Configuring the FTP Server

General Introduction

FTP Overview

File Transfer Protocol (FTP) is one of the earliest transmission protocols on the Internet. It is used to transfer files between the server and client. FTP allows users to access files on a remote system using a set of standard commands without logging in to the remote system. In addition, the FTP server provides the following functions:

  • Subscriber classification

    By default, the FTP server classifies users into real users, guest users, and anonymous users based on the login status. The three types of users have different access permissions. Real users have complete access permissions, while anonymous users have only the permission to downloading resources.

  • Command records and log file records

    FTP can use the syslogd to record data, including historical commands and user transmission data (such as the transmission time and file size). Users can obtain log information from the /var/log/ directory.

  • Restricting the access scope of users

    FTP can limit the work scope of a user to the home directory of the user. After a user logs in to the system through FTP, the root directory displayed by the system is the home directory of the user. This environment is called change root (chroot for short). In this way, users can access only the main directory, but not important directories such as /etc, /home, and /usr/local. This protects the system and keeps the system secure.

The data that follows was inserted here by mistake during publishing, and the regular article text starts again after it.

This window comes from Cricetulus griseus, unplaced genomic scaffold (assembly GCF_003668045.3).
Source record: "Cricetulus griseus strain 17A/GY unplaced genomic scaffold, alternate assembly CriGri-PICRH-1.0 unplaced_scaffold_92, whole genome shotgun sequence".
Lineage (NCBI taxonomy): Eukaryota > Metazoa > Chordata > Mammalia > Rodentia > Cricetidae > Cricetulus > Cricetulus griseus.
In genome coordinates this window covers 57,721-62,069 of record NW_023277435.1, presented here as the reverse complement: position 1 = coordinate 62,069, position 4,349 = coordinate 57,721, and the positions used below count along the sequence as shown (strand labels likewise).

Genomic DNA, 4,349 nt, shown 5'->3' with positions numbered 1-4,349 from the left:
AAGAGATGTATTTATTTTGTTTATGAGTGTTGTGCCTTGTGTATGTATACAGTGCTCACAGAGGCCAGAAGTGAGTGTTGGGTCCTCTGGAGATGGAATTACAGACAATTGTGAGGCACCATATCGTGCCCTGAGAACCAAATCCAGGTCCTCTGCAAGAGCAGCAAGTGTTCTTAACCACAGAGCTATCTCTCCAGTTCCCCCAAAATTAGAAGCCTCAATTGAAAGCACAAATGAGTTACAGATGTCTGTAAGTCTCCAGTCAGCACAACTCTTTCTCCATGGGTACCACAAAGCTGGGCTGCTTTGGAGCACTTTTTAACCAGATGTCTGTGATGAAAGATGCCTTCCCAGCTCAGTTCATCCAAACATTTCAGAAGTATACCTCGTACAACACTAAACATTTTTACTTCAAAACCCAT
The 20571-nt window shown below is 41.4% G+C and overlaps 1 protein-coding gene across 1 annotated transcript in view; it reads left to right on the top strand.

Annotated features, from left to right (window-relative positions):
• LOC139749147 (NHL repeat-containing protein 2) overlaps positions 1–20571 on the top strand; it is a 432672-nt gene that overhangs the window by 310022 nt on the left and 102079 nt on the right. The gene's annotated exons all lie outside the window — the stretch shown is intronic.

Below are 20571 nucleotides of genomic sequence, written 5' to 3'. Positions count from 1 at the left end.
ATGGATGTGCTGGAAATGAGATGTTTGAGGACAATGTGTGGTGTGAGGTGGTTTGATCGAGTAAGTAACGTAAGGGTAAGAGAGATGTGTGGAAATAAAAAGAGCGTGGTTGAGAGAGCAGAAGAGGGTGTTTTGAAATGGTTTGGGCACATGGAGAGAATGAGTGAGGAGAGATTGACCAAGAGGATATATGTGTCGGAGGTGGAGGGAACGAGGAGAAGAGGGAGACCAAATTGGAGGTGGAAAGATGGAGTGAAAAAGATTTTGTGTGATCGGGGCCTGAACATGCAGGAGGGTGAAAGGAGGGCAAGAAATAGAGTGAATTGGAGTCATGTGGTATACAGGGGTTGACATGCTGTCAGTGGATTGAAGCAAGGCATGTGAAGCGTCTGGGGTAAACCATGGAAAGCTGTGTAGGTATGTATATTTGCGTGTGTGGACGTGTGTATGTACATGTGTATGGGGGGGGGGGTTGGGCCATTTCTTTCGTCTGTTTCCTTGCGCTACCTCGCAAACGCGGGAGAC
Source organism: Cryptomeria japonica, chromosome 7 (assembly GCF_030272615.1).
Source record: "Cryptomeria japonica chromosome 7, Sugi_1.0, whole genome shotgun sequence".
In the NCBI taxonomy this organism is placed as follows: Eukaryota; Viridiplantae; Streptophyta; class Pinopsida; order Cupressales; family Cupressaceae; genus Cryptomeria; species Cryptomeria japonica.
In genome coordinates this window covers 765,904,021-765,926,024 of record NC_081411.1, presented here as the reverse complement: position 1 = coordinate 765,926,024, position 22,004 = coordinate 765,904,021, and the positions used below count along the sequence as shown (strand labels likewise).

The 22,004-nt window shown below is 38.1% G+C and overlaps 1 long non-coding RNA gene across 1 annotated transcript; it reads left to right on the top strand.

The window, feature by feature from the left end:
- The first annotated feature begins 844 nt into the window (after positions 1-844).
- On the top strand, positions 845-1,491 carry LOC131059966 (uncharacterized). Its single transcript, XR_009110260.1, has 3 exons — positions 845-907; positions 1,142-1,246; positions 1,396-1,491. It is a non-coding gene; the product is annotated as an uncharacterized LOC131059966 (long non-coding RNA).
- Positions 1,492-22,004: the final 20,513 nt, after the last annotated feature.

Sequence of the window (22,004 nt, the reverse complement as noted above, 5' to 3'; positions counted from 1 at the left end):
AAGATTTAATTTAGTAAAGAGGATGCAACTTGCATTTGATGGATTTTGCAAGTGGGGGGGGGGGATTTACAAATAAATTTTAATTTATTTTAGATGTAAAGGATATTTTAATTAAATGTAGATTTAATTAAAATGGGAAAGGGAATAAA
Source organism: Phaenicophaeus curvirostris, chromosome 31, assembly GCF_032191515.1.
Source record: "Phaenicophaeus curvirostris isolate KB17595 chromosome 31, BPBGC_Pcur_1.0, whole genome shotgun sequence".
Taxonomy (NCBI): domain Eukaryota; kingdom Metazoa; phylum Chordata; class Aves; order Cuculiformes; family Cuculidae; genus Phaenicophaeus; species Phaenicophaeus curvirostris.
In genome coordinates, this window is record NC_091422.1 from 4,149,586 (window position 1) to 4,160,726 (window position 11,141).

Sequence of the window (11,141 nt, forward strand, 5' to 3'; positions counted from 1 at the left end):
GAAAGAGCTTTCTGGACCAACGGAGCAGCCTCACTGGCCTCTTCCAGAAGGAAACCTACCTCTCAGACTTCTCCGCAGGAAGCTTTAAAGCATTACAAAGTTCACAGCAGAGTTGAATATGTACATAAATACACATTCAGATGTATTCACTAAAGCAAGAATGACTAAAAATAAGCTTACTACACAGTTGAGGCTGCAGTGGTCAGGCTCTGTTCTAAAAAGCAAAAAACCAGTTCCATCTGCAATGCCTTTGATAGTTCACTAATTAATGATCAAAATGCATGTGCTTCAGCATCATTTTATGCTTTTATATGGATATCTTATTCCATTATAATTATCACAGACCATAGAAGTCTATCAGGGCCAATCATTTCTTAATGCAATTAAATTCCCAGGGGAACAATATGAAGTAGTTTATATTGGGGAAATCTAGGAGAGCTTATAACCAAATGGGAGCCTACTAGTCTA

Port Used by the FTP Server

The FTP service requires multiple network ports. The server uses the following ports:

  • Command channel. The default port number is 21.
  • Data channel. The default port number is 20.

Port 21 is used to receive connection requests from the FTP client, and port 20 is used by the FTP server to proactively connect to the FTP client.

Introduction to vsftpd

FTP has a long history and uses the unencrypted transmission mode, and is therefore considered insecure. This section describes the Very Secure FTP Daemon (vsftpd), to use FTP in a more secure way.

The vsftpd is introduced to build a security-centric FTP server. The vsftpd is designed with the following features:

  • The startup user of the vsftpd service is a common user who has low system permission. In addition, the vsftpd service uses chroot to change the root directory, preventing the risk of misusing system tools.
  • Any vsftpd command that requires high execution permission is controlled by a special upper-layer program. The upper-layer program has low permission and does not affect the system.
  • vsftpd integrates most of the extra commands (such as dir, ls, and cd) used by FTP. Generally, the system does not need to provide extra commands, which are secure for the system.

Using vsftpd

Installing vsftpd